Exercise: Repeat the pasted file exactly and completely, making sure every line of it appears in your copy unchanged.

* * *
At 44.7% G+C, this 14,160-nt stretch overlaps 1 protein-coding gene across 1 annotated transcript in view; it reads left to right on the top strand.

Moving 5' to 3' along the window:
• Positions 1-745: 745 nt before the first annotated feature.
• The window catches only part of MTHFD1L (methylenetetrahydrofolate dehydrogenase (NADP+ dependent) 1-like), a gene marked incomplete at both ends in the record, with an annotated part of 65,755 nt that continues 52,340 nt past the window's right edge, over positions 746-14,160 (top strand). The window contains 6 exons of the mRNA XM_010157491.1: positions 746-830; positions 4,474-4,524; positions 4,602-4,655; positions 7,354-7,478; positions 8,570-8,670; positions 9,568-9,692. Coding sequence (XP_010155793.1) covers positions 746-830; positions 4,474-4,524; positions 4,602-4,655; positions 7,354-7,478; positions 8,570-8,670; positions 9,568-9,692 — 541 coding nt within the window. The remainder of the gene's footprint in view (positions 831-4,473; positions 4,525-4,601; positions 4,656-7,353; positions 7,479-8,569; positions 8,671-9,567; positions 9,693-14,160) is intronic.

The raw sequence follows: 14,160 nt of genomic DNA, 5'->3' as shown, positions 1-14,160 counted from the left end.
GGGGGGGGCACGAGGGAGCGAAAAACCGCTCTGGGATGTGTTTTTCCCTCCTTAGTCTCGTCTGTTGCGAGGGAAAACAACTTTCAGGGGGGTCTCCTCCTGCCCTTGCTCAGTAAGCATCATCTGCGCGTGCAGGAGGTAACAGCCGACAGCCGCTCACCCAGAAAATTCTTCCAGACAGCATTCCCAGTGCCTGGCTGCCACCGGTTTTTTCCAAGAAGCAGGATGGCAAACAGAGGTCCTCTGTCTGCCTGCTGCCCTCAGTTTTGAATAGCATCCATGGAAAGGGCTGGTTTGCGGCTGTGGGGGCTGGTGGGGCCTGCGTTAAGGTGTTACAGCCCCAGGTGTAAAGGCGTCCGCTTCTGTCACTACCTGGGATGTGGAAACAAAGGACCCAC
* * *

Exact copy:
At 44.7% G+C, this 14,160-nt stretch overlaps 1 protein-coding gene across 1 annotated transcript in view; it reads left to right on the top strand.

Moving 5' to 3' along the window:
• Positions 1-745: 745 nt before the first annotated feature.
• The window catches only part of MTHFD1L (methylenetetrahydrofolate dehydrogenase (NADP+ dependent) 1-like), a gene marked incomplete at both ends in the record, with an annotated part of 65,755 nt that continues 52,340 nt past the window's right edge, over positions 746-14,160 (top strand). The window contains 6 exons of the mRNA XM_010157491.1: positions 746-830; positions 4,474-4,524; positions 4,602-4,655; positions 7,354-7,478; positions 8,570-8,670; positions 9,568-9,692. Coding sequence (XP_010155793.1) covers positions 746-830; positions 4,474-4,524; positions 4,602-4,655; positions 7,354-7,478; positions 8,570-8,670; positions 9,568-9,692 — 541 coding nt within the window. The remainder of the gene's footprint in view (positions 831-4,473; positions 4,525-4,601; positions 4,656-7,353; positions 7,479-8,569; positions 8,671-9,567; positions 9,693-14,160) is intronic.

The raw sequence follows: 14,160 nt of genomic DNA, 5'->3' as shown, positions 1-14,160 counted from the left end.
GGGGGGGGCACGAGGGAGCGAAAAACCGCTCTGGGATGTGTTTTTCCCTCCTTAGTCTCGTCTGTTGCGAGGGAAAACAACTTTCAGGGGGGTCTCCTCCTGCCCTTGCTCAGTAAGCATCATCTGCGCGTGCAGGAGGTAACAGCCGACAGCCGCTCACCCAGAAAATTCTTCCAGACAGCATTCCCAGTGCCTGGCTGCCACCGGTTTTTTCCAAGAAGCAGGATGGCAAACAGAGGTCCTCTGTCTGCCTGCTGCCCTCAGTTTTGAATAGCATCCATGGAAAGGGCTGGTTTGCGGCTGTGGGGGCTGGTGGGGCCTGCGTTAAGGTGTTACAGCCCCAGGTGTAAAGGCGTCCGCTTCTGTCACTACCTGGGATGTGGAAACAAAGGACCCAC